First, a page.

Survive the sales this Black Friday
November 16, 2018
As the year’s busiest online shopping days of Black Friday and Cyber Monday are approaching, it’s good to know where you stand so your online shopping doesn’t leave you out of pocket.
Online shopping has many benefits, particularly around events like Black Friday and Cyber Monday sales. However, at this time of year we hear from many consumers who experience problems after they buy things online.
Know your rights
Your rights are the same on Black Friday and Cyber Monday as they are any other time of the year. However, there are differences in your rights when you buy online instead of in a shop.
When you shop online you have specific rights which you may not be aware of. These rights are on top of the consumer rights you have when you buy in a shop.
- 14 days to return the goods: When you buy online from an EU-based website, you have a cooling-off period of 14 days to cancel and get a refund. The 14 days kicks in from the date you receive your order. You can cancel for any reason, though you may have to pay the cost of returning the goods. You then have 14 days after telling the business you’re cancelling the order to send it back.
- Faulty goods: If you buy something online that turns out to be faulty, you have the same rights as if you bought it in a shop. You should contact the business by email immediately and ask for a refund or replacement. If the item you bought online was faulty, or not what you ordered, you don’t have to pay the cost of returning it. If you ask for a refund, you are also entitled to any delivery costs you paid.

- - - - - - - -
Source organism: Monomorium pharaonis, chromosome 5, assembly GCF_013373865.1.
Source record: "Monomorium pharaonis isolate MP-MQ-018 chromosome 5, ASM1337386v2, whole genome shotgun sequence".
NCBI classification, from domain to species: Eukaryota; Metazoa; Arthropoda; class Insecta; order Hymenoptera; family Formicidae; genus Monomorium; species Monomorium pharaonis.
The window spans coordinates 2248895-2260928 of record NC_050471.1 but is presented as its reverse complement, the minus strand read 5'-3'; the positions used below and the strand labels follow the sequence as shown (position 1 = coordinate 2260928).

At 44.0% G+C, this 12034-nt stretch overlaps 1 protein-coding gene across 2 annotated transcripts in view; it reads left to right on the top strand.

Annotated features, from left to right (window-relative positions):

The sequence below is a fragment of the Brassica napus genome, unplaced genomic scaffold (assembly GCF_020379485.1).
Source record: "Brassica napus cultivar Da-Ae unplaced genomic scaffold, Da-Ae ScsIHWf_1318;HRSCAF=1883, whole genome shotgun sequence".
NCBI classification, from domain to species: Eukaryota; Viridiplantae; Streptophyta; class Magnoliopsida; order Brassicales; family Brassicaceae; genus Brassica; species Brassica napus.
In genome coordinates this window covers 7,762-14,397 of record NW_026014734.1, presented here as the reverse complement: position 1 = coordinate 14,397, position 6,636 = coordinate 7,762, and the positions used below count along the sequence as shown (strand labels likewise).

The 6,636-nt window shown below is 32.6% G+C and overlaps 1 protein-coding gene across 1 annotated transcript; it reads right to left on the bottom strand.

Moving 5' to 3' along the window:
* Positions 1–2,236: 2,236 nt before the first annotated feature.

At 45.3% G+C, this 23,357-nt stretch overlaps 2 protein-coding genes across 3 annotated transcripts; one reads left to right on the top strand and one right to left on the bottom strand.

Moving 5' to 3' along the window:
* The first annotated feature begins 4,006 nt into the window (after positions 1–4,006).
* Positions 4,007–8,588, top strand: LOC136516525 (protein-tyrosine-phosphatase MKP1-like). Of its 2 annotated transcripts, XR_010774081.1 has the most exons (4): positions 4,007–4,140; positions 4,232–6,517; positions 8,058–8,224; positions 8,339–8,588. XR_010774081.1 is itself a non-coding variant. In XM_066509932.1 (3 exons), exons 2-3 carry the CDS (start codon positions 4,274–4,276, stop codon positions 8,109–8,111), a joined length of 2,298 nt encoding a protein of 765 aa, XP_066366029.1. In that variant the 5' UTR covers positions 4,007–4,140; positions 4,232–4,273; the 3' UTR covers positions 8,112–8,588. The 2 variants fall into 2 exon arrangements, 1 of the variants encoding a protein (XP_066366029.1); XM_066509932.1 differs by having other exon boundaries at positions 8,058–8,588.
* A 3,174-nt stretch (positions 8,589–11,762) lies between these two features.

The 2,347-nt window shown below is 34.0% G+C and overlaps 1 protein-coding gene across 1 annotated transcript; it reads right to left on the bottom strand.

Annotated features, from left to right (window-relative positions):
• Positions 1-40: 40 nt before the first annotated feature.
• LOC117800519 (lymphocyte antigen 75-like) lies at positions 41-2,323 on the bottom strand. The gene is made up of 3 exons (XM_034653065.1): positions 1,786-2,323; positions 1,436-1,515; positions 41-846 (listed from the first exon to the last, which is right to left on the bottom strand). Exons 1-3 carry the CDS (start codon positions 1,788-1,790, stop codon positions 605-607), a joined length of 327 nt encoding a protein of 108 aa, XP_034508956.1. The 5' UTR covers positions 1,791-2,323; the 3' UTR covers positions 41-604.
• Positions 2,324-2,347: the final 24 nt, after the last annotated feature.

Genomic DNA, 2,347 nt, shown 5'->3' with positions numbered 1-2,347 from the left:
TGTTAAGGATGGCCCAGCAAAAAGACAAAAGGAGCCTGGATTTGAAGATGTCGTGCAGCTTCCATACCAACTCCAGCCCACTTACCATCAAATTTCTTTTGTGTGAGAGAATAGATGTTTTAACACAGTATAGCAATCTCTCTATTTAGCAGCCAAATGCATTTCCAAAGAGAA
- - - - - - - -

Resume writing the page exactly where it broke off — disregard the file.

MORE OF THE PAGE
- Non-EU websites: You don’t have the same protections if you buy from a website outside of the EU. Just because it has an .ie or .co.uk address it doesn’t mean it’s an EU site. Make sure that you check the business’s geographic address on the website. If you are buying from a business based outside the EU, make sure that you read and understand the returns policy beforehand.
Buying in a shop
- Returns policy: If you buy something in a shop and you simply change your mind, you are not automatically entitled to return it for a refund or exchange. However, many shops will give you a refund with proof of purchase or allow you to exchange the item. This is shop policy and not consumer law. Some shops may change or shorten their ‘change of mind’ returns policy during sales. Make sure you know the shop’s policy for returning something if you change your mind.
- Faulty goods: If you buy something in a shop and it turns out to be faulty, you are entitled to a repair, replacement or refund. Remember, if you want to bring something back, you may need proof of purchase. This can be your receipt but could also be a copy of a credit /debit card statement.
Tips for shopping online
- Buy from a reputable website or one with positive customer feedback. Check if any of your friends have used the site and check online reviews. Make sure to read the terms and conditions before you buy.
- When your order arrives check it straight away to make sure it’s ok and you’re happy with it. If not, you should return it as quickly as you can.
- Make sure that you leave plenty of time for your order to arrive.
- Use a secure method of payment, such as a debit or credit card. Never send cash or use a money wiring service because you will have no recourse if something goes wrong.
- Remember, if it sounds too good to be true, then it probably is. If you see something significantly cheaper on a website than everywhere else, be wary. If you’re not sure if a site is selling genuine products, look for a list of authorised sellers.
- Remember if you buy from outside of the EU you may have to pay VAT and excise duty on your order.